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Entries in parenting (16)


Mom to Mom: Words Mean Something, So Please Stop Saying That You Want to Kill Someone

The following guest column by Amy Hatch first appeared on chambanamoms.com, where she is the co-founder. If you have friends or family in the Champaign-Urbana area, please make sure they know about this great resource.

As a writer I should know better and as a parent, it is critical: Words are meaningful and when we use violent language to describe our feelings we are contributing to a culture that is numb to the effects of killing.

Photo by TexasT's on Flickr.Since Dec. 14 when a madman entered an elementary school intent on slaughter, I’ve become hyper-aware of the permeation of violence all around me and my kids. Last week, my 8-year-old daughter was innocently playing an app on her iPod that involves fairies and magic potions while we drove from one place to another, and she asked me if she could “buy a gun to kill some people” in her game.

I replied maybe a little more vehemently than I intended to and opened up a discussion with her about guns and killing and violence that I probably could have handled with more parenting aplomb. I’m here to tell you that talking to your kids about guns and violence is a lot harder than telling them where babies come from.

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Practical Advice on How to Talk With Your Kids About the Newton Massacre

I've wanted to write about the tragedy in Newton, but honestly, my thoughts are such a jumble that I feel like I have nothing useful or original to share. So I want to thank my friend Melanie at She'sWrite for allowing me to re-post her column from yesterday, featuring some valuable advice from a family physician.

Today was the first of the funerals. The beginning of seeing the heartbreakingly small caskets as families start laying to rest 20 innocent young children and six brave adults.

Photo by One-Speed Photography on Flickr.We’re all still shocked that the unfathomable has happened in Newtown, Conn. As parents, many of us have been stumbling through talks with our kids about this massacre. On the afternoon of the shooting, my son’s school sent out a link with advice on how to handle this.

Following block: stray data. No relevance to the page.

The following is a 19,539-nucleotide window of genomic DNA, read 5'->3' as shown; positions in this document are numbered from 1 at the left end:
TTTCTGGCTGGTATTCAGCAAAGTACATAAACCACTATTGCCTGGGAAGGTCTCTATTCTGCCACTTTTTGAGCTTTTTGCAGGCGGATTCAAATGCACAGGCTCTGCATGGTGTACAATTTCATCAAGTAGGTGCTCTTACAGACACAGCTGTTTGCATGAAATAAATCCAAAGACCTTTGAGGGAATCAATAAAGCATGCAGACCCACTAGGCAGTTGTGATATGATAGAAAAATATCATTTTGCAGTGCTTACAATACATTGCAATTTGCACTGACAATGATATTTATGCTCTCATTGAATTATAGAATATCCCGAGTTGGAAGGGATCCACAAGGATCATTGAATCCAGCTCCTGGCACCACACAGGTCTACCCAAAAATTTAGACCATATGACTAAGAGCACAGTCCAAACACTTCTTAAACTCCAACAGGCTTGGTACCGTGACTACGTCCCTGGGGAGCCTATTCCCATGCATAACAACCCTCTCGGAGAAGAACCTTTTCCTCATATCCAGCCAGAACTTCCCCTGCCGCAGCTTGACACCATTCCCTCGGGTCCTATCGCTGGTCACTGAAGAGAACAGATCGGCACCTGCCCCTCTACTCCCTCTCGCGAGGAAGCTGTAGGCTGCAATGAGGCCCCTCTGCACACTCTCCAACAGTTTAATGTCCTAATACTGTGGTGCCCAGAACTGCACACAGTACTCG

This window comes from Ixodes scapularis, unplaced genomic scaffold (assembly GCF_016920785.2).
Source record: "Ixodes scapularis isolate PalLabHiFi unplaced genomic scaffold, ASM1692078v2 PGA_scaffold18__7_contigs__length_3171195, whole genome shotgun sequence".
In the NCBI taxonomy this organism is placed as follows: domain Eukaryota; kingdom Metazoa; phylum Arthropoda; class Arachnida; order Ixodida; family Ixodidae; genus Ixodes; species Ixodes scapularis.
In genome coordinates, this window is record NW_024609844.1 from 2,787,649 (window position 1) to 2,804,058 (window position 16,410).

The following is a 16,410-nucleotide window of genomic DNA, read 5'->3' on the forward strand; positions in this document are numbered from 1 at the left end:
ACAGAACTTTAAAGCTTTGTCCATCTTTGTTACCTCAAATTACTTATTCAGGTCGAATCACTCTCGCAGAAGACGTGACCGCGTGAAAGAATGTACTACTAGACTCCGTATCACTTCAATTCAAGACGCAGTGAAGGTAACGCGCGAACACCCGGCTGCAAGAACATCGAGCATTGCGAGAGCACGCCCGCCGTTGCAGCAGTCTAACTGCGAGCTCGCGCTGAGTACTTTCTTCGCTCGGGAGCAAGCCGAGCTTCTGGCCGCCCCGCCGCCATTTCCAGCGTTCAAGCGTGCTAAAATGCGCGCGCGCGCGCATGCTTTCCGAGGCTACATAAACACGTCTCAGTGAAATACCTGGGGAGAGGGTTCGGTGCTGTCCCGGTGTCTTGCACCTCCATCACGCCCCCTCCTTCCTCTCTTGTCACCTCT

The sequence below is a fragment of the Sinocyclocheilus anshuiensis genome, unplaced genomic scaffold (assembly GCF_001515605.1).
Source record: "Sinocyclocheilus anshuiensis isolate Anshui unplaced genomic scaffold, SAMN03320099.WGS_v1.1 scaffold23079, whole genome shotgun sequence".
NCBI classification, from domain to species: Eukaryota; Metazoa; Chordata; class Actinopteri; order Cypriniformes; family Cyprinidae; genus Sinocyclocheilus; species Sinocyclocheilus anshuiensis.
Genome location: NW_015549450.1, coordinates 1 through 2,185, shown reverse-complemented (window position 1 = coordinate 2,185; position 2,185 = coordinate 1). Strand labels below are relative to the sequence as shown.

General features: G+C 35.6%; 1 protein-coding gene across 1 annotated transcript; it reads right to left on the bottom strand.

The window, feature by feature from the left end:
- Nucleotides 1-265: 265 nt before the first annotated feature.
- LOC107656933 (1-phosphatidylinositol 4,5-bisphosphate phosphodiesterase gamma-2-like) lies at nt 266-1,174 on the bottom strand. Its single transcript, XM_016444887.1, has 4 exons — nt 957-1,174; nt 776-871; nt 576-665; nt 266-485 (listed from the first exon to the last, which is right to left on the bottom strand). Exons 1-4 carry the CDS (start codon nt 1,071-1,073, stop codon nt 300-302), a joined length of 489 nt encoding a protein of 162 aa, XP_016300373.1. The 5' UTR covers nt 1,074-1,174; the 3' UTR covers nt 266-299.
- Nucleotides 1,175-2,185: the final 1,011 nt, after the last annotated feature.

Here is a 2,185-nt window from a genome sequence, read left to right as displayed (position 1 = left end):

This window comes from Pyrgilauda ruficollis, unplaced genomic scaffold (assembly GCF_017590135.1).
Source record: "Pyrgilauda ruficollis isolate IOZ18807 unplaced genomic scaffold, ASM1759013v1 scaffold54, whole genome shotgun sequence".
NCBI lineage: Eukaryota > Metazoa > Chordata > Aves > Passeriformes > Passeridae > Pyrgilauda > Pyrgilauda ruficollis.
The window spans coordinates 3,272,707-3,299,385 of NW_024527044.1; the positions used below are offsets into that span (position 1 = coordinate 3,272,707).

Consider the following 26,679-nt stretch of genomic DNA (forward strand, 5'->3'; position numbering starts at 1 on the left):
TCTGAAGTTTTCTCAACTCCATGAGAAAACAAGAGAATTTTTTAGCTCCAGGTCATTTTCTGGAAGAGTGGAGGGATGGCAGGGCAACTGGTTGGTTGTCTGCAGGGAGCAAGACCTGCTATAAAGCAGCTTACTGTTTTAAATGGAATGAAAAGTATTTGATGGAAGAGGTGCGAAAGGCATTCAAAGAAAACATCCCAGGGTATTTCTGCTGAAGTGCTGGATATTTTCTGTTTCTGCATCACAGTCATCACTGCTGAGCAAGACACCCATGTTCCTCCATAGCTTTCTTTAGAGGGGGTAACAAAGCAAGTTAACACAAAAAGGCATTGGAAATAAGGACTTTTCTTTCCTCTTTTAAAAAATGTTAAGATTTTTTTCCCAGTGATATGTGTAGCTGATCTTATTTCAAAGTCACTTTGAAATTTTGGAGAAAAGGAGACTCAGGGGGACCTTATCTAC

It was generally helpful, but like many of the stories and other links out there, it was largely in broad strokes rooted in the recommendations from the American Psychological Association: Talk with your child, make them feel safe, look out for signs of stress or anxiety, take a break from the news, take care of yourself.

So I wondered what my friend Dr. Deborah Gilboa had to say. She’s an ubermom of four who is a family physician and travels the world giving presentations on parenting. She’s smart, nonjudgmental and is filled with commonsense advice.

Dr. G, as she’s called, says to first start trying to process your feelings as an adult. Work on your own horror and anxiety over this because you don’t want to lay all of those heavy emotions on your children.

She also completely agrees with the American Academy of Pediatrics that kids under age 7 don’t need to hear about the tragedy.

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She'sWrite: Preschool Graduation - More than Just Poop & Circumstance?

I have crossed another milestone as a parent. My firstborn has graduated ... From preschool.

I remember before I had kids, I thought, sheesh, what’s up with all of these graduations? Preschool, Kindergarten, sixth grade, eighth grade and finally high school??? I have had two graduations: High school and college.

But then I got the notice that our daycare was having a ceremony for all the kids who were going to start kindergarten in the fall. I stopped rolling my eyes about preschool graduation and now, I found myself getting excited.